Philanthropy

$2 Million Gift to College of Nursing and Allied Health Sciences Supports Scholarships, Faculty Positions

Howard nursing students work in simulation lab.

WASHINGTON - A $2 million gift from philanthropists Joanne and William Conway to the College of Nursing and Allied Health Sciences – the largest the college has received in its existence – will support three new faculty positions and scholarships for nursing students at the bachelor’s, master’s and doctoral levels.

The donation provides five years of funding for the salaries of one full-time and two part-time nursing faculty members. It also provides scholarships for up to 15 bachelor of science in nursing (BSN) students and up to five master of science in nursing (MSN) students. It supports the creation of a Doctor of Nursing Practice (DNP) program at Howard, offering up to five scholarships to DNP students who commit to teach in nursing after they graduate.

“It is with profound gratitude that I thank Joanne and William Conway for their bountiful contribution to support and expand the College of Nursing and Allied Health Sciences. This wonderful gift will augment Howard’s capability to teach and will provide greater opportunities for a diverse student population across multiple medical specialties,” said Howard University President Wayne A. I. Frederick.

“The College of Nursing and Allied Health Sciences is excited and thrilled to receive this $2 million gift from Joanne and William Conway,” said Gina S. Brown, Ph.D., MSA, RN, dean of the College of Nursing and Allied Health. “It’s the largest gift to the college, and we’re the only HBCU that’s ever been funded for a Bedford Falls Foundation initiative. We’re humbled that they would consider Howard and appreciate their partnership. This will expand Howard’s capability to educate nurses who will improve medical outcomes around the globe.”

The Conways are trustees of the Bedford Falls Foundation Charitable Trust. William Conway is a co-founder of the private equity company The Carlyle Group and serves as interim CEO and non-executive co-chairman of the board of directors. He and his wife Joanne are ardent proponents of nursing education. The scholarship program at Howard will be named “Joanne and William Conway Nursing Scholarship” in their honor, and scholarship recipients will be called “Conway Scholars.”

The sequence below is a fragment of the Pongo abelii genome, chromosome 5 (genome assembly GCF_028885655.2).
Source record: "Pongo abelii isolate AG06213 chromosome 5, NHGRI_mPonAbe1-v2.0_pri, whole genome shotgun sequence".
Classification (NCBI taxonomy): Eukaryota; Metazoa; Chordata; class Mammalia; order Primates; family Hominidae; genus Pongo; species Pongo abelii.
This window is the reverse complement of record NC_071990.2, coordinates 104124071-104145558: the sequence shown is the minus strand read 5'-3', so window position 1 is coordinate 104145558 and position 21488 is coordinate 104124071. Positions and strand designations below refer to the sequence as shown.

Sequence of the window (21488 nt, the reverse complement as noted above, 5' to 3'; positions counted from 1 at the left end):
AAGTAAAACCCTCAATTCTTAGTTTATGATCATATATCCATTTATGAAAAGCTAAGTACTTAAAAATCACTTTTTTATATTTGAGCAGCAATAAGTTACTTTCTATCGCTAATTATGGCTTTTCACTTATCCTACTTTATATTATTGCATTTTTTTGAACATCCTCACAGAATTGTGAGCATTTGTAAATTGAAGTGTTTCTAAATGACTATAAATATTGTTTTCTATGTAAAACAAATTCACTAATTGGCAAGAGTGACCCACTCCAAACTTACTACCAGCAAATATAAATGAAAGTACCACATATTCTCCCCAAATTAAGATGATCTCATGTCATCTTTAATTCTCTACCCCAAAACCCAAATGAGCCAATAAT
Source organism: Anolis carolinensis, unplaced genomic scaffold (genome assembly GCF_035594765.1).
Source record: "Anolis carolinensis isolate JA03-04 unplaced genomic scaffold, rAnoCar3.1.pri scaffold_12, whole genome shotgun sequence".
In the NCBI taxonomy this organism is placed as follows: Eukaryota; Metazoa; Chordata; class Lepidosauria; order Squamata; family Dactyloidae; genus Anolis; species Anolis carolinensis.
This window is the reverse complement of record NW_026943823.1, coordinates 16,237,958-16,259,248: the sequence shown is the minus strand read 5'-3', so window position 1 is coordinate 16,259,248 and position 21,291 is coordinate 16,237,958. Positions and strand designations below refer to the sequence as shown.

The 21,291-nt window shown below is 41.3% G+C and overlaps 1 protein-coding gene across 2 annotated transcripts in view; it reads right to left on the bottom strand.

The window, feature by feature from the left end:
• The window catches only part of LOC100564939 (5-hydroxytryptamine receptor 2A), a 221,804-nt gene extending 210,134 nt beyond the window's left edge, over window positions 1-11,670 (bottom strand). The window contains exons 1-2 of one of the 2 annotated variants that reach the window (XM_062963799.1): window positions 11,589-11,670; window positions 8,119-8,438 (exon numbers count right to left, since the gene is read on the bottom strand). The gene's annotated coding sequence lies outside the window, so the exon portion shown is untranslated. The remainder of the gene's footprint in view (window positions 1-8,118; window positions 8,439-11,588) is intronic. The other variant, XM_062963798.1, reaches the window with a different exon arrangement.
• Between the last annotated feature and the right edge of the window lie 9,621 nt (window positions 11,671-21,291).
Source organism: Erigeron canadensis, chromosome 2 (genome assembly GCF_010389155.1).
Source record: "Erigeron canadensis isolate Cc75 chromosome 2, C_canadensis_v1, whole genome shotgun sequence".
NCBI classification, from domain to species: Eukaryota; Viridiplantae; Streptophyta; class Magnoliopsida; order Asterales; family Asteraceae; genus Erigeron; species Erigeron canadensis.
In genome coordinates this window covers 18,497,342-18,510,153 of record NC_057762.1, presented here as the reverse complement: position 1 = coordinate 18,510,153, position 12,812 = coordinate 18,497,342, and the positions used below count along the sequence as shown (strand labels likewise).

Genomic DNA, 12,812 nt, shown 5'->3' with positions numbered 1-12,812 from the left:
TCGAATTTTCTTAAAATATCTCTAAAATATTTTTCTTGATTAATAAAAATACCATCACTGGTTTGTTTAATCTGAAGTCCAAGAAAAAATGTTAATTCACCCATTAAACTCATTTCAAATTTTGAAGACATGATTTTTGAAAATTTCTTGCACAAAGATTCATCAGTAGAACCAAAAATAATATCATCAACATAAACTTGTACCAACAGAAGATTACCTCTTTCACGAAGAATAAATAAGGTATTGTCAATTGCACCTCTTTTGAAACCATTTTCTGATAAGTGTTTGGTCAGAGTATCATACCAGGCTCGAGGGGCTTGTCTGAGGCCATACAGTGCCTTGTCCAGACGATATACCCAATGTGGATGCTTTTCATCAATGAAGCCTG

Joanne and William Conway said, “Bedford Falls Foundation has long focused on facilitating access to high-quality nursing education, particularly amongst first-generation college students. Like many HBCUs, Howard University’s nursing program serves many first-generation college students.”

They continued, “Howard University’s nursing program has the leadership and vision necessary for expansion. Howard had more qualified students who wanted to declare nursing majors than it had spots in its program. Given the critical nursing shortage in the United States, we saw an opportunity to partner with Howard to give it the funding it needed to expand its program to admit these qualified students.”

The gift supports CNAHS’s goals of increasing enrollment in the undergraduate nursing program and adding the DNP doctorate degree to the curriculum. DNPs are one of the highest levels of nursing that one can obtain and, as such, equip nurses with the ability to affect and implement policy while applying practical healthcare knowledge. They are an option for nurses who want a higher-level degree without having to forgo patient care for research.

Brown continues, “The DNP program allows us to educate and build our own nursing scholars, so that they can teach in the classroom, and in turn produce more nurses of color, which then allows for the healing of communities, while also enabling Howard’s nursing graduates to globally address health disparities. So, it’s really a very cyclical effect of us being able to put nurses on the ground. We can’t teach nursing students if we don't have nurse educators; we can’t have adequate nurse educators if we don’t have a DNP program.”

Since its beginnings in 1969 as the Division of Nursing, CNAHS has grown to become a primary pipeline of African American and other professionals in clinical laboratory science, health sciences and management, nursing, nutritional sciences, occupational therapy, physical therapy, physician assistants and radiation therapy. CNAHS also offers graduate programs in nutritional science, occupational therapy and physical therapy, and a post-master’s degree family nurse practitioner certificate program.

About Howard University

Founded in 1867, Howard University is a private, research university that is comprised of 14 schools and colleges. Students pursue more than 140 programs of study leading to undergraduate, graduate and professional degrees. The University operates with a commitment to Excellence in Truth and Service and has produced one Schwarzman Scholar, three Marshall Scholars, four Rhodes Scholars, 12 Truman Scholars, 25 Pickering Fellows and more than 165 Fulbright recipients. Howard also produces more on-campus African American Ph.D. recipients than any other university in the United States. For more information on Howard University, visit www.howard.edu.

Media contact: Sholnn Freeman; sholnn.freeman@howard.edu